The Barrio: A neighbourhood under pressure

This barrio, Juan XXIII, is but one block from my home in Bogotá. It cannot be more than five or six blocks in size and is facing an uneasy and uncertain future as developers and real estate speculators look down vulture-like at the next plot of land upon which to build a mega-project of apartments in the highly desirable barrio of Chapinero. When I tell taxi drivers to swing through this barrio as a short cut on my route home, some look warily about them, others seem in awe at having never driven though here before. In the barrio they support Millonarios, at least, the blue team seems to be favoured since there are murals dedicated to them in various places. There is a mural on an outer wall of the local Jardin “Los Niños de Colombia quieren La Paz.” I don’t normally walk through here, only that my powerless gas-run taxi couldn’t make it up the hill the other day. In fact the driver had to stop, angling his wheels away from the kerb to ensure he did not roll back downhill. So, I was able to snap a few images on my phone of this “Positano” of Chapinero Alto. At least, in the mind of another expat resident nearby, who suggested that Juan XXIII resembled the famous holiday resort on Italy’s Amalfi Coast. On Sunday’s you cannot drive over the top here since there are usually pick-me up football games in the street. I know that if I leave chatarra or waste goods useful to someone in the street outside my home, they’ll be recycled up here in the barrio Juan XXIII before long. It’s supposedly not safe for a gringo here, I don’t know whether it is or isn’t. How long until these homes are bulldozed for new apartments?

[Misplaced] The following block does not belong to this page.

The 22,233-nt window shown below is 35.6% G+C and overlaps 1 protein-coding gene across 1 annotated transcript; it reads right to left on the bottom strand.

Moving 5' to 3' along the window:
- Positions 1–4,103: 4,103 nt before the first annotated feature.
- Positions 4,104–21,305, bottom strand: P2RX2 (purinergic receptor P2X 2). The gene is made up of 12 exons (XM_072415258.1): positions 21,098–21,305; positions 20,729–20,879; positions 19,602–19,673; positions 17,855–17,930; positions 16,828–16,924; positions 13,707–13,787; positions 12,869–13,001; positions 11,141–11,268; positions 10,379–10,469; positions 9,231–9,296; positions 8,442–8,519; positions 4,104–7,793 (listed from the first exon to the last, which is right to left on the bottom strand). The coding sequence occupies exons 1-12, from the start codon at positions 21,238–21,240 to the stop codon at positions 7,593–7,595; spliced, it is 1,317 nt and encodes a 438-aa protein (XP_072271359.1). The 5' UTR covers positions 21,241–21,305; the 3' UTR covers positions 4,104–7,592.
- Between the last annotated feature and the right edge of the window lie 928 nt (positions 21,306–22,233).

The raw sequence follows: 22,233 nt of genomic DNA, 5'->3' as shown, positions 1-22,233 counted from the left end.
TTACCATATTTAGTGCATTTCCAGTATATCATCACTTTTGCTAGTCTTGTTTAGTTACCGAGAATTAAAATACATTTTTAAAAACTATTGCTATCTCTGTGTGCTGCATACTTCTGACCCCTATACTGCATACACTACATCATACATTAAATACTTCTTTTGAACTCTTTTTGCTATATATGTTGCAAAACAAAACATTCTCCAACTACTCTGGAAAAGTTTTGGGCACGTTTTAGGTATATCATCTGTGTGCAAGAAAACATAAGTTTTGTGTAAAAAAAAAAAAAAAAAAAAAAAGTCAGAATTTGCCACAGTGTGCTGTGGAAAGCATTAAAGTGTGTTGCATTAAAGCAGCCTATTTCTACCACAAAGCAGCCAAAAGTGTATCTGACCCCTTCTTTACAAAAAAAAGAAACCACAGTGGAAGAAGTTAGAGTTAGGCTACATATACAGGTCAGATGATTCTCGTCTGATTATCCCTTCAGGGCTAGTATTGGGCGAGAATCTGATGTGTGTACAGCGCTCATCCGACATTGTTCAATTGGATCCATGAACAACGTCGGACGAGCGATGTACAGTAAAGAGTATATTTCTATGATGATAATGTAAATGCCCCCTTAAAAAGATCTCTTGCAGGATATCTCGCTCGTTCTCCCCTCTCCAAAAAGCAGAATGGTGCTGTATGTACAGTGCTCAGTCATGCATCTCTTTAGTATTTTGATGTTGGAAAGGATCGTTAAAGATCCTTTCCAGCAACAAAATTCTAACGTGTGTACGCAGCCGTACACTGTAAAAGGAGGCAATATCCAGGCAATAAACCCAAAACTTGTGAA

children want peace

children want peace

About Richard

Anglo-Canadian resident in Colombia. Journalist, Writer, Hotelier, Expedition Guide
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2 Responses to The Barrio: A neighbourhood under pressure

  1. ExpatInTheKnow says:

    The Juan XXIII barrio is relatively safe for a "gringo" to walk through during the day. If you look on a map, it is located just 2 blocks from Colegio Nueva Granada where many expat teachers work. Go have a coffee one morning at the panaderia on Calle 66 and you'll see about about a dozen expat teachers trudging up the hill on their daily walk to work. There is an occasionally mugging of an expat on this route 1-2 times a year, but those usually happen when a teacher is walking home close to dusk.

  2. Dave says:

    Interesting little read.. I have run through here a couple of times on routes-which-wored out longer than I'd planned, but if it's where I think it is, is it likely it won't soon be shiny, characterless tower blocks?

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